The Canal St. Martin ends at the Parc de la Villette. This is a vast retro-futuristic park. In the park is the Cite des Sciences museum, the Cite de la Musique music museum and concert hall, the Zenith concert hall, and the Geode 3D-IMAX movie theater with the sparkling silver dome. Below is the dome. The way it reflects the image of the surrounding park is pretty cool.
Like New York, there’s art everywhere. We passed some clever sculptures depicting parts of a giant bicycle.
At one of the concert halls, they were having a David Bowie exhibit. I kind of regret not going in.
After the park, we hopped on the Metro and took it a few stops to the Belleville station.
We walked up the Rue de Belleville, an uphill street lined with Chinese grocers, restaurants, ands hops selling hand-painted porcelain, Buddha statues, and firecrackers. This is the heart of the local Chinese community.
Before continuing our walk uphill, we took a quick detour on the Rue Denoyez, a street known for its colorful street art.
Back on the Rue de Belleville, I spotted another veterinary hospital. Yay!
We continued our trudge uphill and found the cute Parc de Belleville, where we were rewarded for our efforts with an amazing panoramic view over Paris.
The park is filled with wonderful art.
And what a view!
Right below is a nicely landscaped area with trees, walkways, and fountains
as well as a little stadium seating, to just sit and relax
Check out some of the fascinating art in the park.
I got a little artistic myself with the soft focus in the background below.
We wandered some back streets of Belleville. Here’s the Passage Plantin, a narrow little street comprised of cottages that were originally built for nearby factory workers.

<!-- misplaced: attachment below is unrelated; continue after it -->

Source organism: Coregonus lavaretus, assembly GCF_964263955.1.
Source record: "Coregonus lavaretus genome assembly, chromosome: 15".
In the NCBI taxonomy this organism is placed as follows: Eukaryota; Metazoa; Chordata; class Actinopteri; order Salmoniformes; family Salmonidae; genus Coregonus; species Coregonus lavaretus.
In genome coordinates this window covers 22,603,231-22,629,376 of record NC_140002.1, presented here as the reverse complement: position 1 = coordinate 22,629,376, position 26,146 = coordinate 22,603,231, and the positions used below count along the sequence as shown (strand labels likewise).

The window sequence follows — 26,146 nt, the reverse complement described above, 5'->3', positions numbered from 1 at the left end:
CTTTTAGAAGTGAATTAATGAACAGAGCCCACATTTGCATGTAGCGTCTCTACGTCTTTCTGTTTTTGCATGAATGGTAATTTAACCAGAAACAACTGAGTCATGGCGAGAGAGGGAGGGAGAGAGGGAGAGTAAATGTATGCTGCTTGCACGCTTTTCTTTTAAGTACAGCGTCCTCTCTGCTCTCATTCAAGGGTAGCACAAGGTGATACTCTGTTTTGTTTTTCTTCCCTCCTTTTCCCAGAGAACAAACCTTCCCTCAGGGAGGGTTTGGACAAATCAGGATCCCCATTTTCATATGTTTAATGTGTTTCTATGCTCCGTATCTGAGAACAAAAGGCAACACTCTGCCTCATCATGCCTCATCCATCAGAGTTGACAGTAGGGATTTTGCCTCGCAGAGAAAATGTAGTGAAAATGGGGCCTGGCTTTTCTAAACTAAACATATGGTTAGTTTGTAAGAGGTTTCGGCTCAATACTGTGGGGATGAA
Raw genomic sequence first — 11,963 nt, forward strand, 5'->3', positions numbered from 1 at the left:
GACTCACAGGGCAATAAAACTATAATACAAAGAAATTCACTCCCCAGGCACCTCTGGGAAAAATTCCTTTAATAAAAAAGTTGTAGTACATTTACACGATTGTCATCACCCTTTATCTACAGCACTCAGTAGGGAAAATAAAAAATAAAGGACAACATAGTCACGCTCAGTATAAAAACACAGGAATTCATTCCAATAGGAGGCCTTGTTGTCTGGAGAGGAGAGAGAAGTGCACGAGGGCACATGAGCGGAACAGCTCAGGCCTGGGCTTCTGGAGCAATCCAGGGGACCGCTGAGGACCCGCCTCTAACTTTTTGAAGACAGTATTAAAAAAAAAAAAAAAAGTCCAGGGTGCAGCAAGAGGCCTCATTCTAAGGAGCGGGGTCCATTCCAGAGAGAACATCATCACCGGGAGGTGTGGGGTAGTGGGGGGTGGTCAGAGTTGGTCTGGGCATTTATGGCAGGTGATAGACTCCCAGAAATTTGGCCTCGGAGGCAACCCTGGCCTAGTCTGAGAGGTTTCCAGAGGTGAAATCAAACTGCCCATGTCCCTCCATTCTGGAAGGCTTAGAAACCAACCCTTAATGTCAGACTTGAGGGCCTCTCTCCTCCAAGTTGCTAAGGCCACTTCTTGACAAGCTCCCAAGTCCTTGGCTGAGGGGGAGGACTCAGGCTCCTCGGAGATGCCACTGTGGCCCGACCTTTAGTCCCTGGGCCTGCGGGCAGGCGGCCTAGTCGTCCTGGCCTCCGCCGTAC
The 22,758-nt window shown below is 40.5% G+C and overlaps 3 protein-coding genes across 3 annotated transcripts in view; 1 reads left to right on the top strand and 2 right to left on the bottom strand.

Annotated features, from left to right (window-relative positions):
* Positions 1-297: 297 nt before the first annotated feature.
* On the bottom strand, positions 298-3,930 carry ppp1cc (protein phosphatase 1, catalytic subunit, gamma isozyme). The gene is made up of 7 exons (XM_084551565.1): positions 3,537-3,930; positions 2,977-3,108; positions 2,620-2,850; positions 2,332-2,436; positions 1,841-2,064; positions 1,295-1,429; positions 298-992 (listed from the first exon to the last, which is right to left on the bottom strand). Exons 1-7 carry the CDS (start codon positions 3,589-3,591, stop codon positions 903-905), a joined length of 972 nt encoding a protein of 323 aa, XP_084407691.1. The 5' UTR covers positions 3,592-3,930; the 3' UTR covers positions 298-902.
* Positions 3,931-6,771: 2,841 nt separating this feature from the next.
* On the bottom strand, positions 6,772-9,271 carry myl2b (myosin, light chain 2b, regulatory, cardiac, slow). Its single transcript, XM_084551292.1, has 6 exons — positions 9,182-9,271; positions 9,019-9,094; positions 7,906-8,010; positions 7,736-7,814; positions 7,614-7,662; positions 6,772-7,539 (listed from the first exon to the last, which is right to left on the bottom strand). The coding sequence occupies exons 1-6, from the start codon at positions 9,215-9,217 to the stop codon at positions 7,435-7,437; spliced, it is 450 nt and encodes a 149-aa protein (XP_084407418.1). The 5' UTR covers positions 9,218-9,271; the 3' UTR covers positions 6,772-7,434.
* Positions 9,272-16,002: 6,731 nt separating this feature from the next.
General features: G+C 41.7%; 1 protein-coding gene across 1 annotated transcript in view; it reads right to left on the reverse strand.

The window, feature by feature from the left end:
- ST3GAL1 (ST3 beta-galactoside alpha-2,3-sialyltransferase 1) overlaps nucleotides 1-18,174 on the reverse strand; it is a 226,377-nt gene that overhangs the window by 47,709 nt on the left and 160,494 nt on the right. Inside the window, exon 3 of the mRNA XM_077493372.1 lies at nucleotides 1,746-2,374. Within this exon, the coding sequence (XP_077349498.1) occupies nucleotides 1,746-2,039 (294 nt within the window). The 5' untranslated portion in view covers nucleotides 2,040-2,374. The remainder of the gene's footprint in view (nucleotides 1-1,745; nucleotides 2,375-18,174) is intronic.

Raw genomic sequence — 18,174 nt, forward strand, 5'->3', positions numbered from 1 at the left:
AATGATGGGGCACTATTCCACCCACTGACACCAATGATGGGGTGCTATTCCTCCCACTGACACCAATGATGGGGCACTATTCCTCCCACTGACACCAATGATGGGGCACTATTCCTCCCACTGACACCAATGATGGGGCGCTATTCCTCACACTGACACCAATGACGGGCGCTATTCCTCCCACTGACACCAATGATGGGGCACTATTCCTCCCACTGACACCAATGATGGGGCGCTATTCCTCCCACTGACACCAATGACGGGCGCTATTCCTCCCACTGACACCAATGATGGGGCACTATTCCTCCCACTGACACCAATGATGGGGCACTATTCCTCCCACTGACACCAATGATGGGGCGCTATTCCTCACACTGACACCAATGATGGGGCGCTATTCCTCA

Belleville is really an artist’s neighborhood, and some of the street art was really compelling. I still think New York City is the art capital of the world, and every time I walk through the lower east side and east village, I’m struck by the street art. But Paris definitely gives NYC a run for its money.
We turned down the Rue de la Mare and came upon the Ateliers d’Artistes de Belleville. This is a community art gallery that represents over 150 local artists.
We started to make our exit from Belleville, walking town the Rue de Ménilmontant, where I passed a kitty sleeping in the sun.
A right turn on Rue Julien Lacroix, and there was the Eglise Notre-Dame de la Croix, a local church. It was here that the rebellious soldiers of the 1871 Paris Commune, who had takeover th church as their meeting hall, voted to kill their hostages, including the archbishop of Paris.
We crossed the street to Place Maurice Chevalier, but Maurice wasn’t looking too hot.
Rather than take the Metro, we continued walking east. Our destination: the famous Pere-Lachaise Cemetery. It was named for Father (Pere) La Chaise, whose job was to listen to Louis XIV’s sins.
Surrounded by huge walls and filled with 5000 trees, peaceful lanes and cozy dirt paths, and thousands of graves, this 100-acre car-free cemetery is the perfect place for a serene, meditative afternoon. We entered at the Porte Gambetta entrance.
This may be a resting place for the dead, but the first thing I encountered here was something definitely very alive… a very sweet tomcat.